PARIS, France — Happiness runs in a circular motion. Rick Owens was a 15-year-old misfit living in Porterville, California, dying to be dissipated, ordering a KISS T-shirt from the fan club to feel a little bit closer to the image of sex, lust and vice the band projected with the help of their costumer Larry LeGaspi. Now here we are, 40 years later, with Rick about to publish his book on LeGaspi, and a new collection on the catwalk dedicated to Larry… and the glory of lust and vice.
LeGaspi married art deco and campy sci-fi, two of Rick’s passions, in his costumes, first for Patti Labelle, Nona Hendryx and Sarah Dash in Labelle. Then, after he’d changed the look of black soul culture, he drove KISS straight into the heart of American high schools. Subversive? Believe it. Owens was only one of millions of kids who was seduced by “the silver black sleaze Seventies thing,” as he calls it. He claims it helped set him free. The book and the collection make a formidable thank you.
Just how umbilical the connection between the two designers really was became obvious during the show. Ever wondered why Rick’s models often have faces whited out? Think back to Paul Stanley and Gene Simmons, faces like Kabuki masks. Of course the huge silvery duvet vest looked like a LeGaspi original from Nona Hendryx’s closet, but it has also been a quintessential Rick piece over the years. The KISS silhouette — the fitted body, the sharp shoulder, heading south to a stonking great platform boot — also gelled with the way Owens has never accepted standard human proportions as a given. You could see LeGaspi’s flamboyance as an earlier era’s revolt against Owens’s bêtes noires, “squeamish conservatism and easy outrage.”
Would LeGaspi identify with Owens’s insistence that he himself is “a minimalist who believes in a ridiculous flourish?” His signature stark monumentalism was in full effect with trousers so wide they had “ballgown volume.” Consider them as Rick’s transmuted love of old Hollywood. It’s always on display in his coats. Here, one sleek beauty had a silvery stand-up collar and lacquered canvas pockets adding a subtle bellow to the silhouette.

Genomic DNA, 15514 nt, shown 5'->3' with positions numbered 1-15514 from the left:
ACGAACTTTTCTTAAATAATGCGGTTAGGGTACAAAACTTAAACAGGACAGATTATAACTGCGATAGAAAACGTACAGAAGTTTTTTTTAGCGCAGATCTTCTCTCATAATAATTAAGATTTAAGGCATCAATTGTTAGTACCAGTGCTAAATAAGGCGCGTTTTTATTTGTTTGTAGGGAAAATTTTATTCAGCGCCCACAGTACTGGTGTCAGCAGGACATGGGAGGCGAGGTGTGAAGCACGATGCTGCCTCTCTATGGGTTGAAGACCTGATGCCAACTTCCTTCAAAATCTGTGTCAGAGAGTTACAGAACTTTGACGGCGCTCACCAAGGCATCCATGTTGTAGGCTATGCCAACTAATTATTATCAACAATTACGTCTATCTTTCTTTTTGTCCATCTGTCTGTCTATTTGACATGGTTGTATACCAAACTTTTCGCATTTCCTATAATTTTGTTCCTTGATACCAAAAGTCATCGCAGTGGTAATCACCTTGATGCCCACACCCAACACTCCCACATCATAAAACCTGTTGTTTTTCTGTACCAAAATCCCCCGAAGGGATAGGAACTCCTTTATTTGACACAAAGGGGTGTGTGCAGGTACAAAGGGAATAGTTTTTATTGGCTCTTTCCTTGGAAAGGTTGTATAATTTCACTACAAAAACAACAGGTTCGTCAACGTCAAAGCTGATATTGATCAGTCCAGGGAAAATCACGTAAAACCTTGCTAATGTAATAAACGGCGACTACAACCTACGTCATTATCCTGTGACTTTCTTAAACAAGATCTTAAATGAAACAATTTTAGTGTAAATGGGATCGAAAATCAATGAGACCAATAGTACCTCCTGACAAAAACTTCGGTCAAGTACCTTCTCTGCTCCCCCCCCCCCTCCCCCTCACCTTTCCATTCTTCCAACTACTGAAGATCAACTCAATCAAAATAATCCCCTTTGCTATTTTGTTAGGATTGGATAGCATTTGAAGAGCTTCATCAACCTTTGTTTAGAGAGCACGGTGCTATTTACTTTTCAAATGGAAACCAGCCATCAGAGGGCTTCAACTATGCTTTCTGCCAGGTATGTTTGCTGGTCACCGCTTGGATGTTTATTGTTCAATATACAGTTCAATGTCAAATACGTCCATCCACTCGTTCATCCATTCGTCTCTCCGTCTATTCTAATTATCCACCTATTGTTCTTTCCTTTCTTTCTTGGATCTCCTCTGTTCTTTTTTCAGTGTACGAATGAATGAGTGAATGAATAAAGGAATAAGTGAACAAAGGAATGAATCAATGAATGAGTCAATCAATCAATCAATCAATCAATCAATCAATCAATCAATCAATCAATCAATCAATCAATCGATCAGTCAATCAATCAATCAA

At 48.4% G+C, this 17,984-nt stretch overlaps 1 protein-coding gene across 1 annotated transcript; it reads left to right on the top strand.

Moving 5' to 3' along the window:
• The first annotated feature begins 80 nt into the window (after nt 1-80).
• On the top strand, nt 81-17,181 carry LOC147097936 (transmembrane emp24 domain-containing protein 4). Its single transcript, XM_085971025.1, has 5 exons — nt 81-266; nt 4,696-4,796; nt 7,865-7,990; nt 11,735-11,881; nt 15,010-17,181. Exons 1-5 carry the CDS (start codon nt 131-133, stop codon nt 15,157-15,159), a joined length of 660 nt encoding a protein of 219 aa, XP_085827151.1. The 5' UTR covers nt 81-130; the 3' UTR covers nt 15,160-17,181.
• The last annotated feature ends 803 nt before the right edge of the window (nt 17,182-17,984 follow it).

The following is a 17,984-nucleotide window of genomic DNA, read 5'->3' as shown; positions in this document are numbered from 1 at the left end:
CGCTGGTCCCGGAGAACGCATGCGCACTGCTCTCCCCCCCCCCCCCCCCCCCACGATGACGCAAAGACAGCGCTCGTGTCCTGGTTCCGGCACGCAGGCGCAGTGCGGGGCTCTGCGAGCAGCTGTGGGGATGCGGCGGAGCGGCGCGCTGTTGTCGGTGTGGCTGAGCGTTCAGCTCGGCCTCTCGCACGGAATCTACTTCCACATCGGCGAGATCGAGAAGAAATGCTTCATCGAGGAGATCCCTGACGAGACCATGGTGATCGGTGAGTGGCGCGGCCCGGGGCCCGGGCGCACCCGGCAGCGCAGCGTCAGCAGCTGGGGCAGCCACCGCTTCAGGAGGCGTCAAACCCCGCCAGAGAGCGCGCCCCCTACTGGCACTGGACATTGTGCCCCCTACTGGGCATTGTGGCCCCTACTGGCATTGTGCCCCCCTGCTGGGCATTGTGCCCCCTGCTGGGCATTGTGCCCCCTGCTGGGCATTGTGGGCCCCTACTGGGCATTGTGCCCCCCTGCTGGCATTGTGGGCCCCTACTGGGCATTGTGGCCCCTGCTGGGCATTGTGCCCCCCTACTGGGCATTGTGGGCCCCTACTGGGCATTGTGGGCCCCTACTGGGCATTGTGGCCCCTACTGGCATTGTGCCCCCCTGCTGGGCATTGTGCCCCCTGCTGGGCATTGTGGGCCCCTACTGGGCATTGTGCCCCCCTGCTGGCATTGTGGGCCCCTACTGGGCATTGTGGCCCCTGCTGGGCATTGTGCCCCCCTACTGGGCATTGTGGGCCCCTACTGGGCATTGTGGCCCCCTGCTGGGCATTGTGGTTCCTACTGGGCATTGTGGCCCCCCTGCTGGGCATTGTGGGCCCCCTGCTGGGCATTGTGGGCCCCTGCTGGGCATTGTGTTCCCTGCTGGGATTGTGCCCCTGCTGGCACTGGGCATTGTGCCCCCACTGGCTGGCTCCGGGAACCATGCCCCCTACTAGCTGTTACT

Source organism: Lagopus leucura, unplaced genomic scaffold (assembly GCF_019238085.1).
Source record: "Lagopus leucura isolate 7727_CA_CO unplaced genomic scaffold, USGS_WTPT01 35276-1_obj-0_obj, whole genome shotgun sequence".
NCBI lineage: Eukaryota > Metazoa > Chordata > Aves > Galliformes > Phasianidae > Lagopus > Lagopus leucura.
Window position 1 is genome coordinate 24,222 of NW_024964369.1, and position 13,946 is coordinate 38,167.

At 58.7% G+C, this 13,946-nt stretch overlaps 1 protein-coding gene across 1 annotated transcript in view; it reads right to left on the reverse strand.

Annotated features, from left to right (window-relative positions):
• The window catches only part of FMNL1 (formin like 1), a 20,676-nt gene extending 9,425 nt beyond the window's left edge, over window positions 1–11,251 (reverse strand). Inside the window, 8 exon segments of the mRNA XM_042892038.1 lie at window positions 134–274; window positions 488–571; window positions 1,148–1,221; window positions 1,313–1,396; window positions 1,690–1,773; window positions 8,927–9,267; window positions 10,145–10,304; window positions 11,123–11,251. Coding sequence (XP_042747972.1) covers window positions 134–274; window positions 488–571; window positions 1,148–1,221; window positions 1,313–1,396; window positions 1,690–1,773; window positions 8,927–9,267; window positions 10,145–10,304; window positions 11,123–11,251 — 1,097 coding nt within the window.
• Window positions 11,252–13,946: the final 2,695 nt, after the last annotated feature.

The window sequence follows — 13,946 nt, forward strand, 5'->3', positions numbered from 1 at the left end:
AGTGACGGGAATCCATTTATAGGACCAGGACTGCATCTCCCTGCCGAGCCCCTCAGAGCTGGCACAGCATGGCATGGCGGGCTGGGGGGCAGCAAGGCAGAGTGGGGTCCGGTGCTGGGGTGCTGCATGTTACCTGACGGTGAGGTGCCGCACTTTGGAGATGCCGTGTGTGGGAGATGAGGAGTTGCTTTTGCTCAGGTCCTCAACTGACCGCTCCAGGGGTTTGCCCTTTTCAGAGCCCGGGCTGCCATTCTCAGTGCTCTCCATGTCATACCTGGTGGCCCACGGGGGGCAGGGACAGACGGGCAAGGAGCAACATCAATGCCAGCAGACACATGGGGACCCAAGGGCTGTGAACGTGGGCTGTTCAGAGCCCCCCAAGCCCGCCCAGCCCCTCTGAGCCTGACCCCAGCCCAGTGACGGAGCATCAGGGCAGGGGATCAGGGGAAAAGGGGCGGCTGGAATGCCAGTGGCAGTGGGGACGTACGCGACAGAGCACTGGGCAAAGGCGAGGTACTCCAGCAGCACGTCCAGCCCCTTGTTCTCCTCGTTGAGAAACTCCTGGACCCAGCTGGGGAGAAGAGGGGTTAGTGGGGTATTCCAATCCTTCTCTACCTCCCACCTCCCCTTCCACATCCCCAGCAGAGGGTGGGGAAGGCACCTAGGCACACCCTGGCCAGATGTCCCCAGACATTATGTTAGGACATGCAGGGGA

But there is change afoot. As much as “lust and vice” have worked their dissolute magic on Owens his whole life, he acknowledged that with age has come responsibility. “Not regretting the excess, but finding a balance.” Alongside the platform boots, he showed sneakers by Veja, 100 per cent vegan. Owens played a big part in turning Sneakerworld into a feeding frenzy of overscaled extremes. “Now I need to find a new way of doing this,” he said. “I love the idea of responsibility. I’m promoting that message. It’s the way we need to move forward.”
The notes that Owens supplies for each of his shows have become steadily more detailed over time. That’s how we learned that the runway was lit by a 1940s DCA searchlight used by the Allies on the beaches of Normandy in 1944. The designer said he’d wanted “a glam Hollywood spotlight” but this seemed like a more timely reminder that, however bad we think these times to be, they could always be worse. LeGaspi himself died of AIDS in 2001, and also on Owens’s mind was the decimation of his generation. Elegy is something he does very well. It often loans his work a shadowy melancholy. Here, however, there was vibrant colour, like shades of sunset. It’s an elegiac time of day, to be sure, but the saturated tones lifted the shadows.